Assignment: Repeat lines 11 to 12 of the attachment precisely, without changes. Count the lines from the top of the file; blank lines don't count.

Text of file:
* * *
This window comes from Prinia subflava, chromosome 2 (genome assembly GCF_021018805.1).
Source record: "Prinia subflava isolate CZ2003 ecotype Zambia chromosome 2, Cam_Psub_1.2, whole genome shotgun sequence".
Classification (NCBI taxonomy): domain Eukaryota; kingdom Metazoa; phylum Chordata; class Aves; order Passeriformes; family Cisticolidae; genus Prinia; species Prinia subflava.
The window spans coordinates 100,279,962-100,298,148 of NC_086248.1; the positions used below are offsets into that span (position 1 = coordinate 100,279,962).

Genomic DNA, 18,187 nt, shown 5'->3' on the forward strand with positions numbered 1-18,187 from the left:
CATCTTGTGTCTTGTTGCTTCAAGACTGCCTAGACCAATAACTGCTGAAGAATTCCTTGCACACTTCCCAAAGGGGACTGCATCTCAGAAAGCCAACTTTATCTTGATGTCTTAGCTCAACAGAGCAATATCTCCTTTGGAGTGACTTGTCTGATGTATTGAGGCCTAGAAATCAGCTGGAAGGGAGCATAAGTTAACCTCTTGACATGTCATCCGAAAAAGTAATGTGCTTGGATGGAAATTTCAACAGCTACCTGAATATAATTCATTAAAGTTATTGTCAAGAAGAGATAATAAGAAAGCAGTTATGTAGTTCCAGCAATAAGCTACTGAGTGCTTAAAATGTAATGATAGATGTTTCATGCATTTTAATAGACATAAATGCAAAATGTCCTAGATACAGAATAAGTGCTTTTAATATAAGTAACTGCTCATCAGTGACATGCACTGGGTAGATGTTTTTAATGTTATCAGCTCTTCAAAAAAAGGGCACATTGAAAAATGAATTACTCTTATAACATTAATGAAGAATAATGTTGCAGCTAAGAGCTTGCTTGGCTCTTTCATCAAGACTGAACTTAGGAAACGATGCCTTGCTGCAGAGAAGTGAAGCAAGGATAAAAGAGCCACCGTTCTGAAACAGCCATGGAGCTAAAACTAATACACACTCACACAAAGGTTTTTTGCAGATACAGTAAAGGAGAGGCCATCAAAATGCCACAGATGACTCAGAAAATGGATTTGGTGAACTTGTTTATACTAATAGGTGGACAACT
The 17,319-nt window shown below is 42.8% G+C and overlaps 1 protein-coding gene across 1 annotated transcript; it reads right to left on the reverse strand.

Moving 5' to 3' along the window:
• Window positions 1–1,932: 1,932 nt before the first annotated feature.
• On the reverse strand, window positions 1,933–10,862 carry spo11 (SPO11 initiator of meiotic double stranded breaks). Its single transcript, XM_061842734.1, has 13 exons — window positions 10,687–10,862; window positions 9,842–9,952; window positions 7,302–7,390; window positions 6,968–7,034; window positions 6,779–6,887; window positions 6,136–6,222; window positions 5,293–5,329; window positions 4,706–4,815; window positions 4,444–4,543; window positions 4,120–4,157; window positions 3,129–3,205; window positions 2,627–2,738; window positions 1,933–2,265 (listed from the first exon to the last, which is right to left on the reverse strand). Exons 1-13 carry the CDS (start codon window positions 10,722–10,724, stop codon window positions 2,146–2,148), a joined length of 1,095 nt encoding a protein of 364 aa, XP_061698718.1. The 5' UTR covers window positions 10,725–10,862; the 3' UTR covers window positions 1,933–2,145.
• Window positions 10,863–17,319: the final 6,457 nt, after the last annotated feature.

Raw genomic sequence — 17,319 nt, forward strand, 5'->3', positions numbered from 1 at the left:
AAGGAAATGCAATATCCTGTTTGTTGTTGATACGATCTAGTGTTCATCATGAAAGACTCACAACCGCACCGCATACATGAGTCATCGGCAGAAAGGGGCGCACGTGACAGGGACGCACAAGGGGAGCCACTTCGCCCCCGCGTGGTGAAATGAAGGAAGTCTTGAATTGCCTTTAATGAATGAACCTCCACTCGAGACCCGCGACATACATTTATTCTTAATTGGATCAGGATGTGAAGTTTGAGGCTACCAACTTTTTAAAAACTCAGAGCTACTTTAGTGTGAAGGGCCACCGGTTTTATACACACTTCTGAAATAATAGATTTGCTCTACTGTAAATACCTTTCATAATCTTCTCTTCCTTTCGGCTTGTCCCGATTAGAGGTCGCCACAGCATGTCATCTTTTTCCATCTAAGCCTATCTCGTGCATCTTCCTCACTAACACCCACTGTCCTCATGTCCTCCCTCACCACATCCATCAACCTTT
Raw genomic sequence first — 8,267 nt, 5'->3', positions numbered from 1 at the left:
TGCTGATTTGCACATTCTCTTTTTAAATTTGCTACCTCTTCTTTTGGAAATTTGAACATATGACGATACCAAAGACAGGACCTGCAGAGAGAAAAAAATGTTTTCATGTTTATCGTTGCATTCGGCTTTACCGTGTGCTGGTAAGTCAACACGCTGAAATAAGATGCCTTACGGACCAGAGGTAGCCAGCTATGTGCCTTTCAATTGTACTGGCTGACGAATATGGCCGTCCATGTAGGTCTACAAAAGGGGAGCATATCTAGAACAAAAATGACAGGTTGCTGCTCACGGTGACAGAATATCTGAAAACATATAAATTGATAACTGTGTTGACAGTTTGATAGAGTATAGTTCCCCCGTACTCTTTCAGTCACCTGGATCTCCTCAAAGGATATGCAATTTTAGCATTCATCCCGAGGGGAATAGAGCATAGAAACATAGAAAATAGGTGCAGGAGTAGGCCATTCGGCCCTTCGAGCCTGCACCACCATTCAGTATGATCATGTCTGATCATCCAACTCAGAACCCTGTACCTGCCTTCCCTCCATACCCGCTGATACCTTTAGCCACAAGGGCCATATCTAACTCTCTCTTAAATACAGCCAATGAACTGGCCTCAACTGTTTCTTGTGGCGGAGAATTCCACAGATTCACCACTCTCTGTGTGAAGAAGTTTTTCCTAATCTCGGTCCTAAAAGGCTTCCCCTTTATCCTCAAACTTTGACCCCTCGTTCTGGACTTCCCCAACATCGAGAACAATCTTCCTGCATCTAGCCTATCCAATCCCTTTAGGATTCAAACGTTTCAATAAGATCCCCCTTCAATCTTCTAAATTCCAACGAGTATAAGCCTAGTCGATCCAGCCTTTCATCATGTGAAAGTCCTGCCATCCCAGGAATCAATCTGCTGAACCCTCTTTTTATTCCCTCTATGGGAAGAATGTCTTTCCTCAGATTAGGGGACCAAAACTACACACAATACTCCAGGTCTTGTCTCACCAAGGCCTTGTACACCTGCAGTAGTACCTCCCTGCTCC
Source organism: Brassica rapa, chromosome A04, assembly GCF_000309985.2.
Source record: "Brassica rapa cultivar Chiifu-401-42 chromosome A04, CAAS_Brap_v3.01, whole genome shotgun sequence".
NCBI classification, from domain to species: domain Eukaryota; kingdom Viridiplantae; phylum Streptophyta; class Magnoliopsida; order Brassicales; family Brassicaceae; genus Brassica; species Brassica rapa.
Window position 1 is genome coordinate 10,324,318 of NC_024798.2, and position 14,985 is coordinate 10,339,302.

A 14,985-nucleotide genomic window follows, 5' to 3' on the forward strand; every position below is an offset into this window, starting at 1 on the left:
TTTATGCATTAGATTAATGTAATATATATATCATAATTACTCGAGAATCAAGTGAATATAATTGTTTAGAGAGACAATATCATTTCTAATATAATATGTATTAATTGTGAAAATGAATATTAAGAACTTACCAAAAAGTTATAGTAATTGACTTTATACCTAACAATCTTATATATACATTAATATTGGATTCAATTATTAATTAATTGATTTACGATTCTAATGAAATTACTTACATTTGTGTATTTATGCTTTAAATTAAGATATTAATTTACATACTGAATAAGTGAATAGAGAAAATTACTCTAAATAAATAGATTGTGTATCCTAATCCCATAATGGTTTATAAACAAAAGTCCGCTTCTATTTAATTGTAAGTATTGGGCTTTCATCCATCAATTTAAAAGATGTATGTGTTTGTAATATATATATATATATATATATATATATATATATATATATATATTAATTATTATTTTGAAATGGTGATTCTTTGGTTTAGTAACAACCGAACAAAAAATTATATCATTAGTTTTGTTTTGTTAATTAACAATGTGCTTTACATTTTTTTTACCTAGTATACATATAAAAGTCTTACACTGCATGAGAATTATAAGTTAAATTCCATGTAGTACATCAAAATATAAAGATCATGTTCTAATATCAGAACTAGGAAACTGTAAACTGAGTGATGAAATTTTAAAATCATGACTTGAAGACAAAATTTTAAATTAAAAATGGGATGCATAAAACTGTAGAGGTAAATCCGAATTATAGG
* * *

• Window positions 10,863–17,319: the final 6,457 nt, after the last annotated feature.

Raw genomic sequence — 17,319 nt, forward strand, 5'->3', positions numbered from 1 at the left: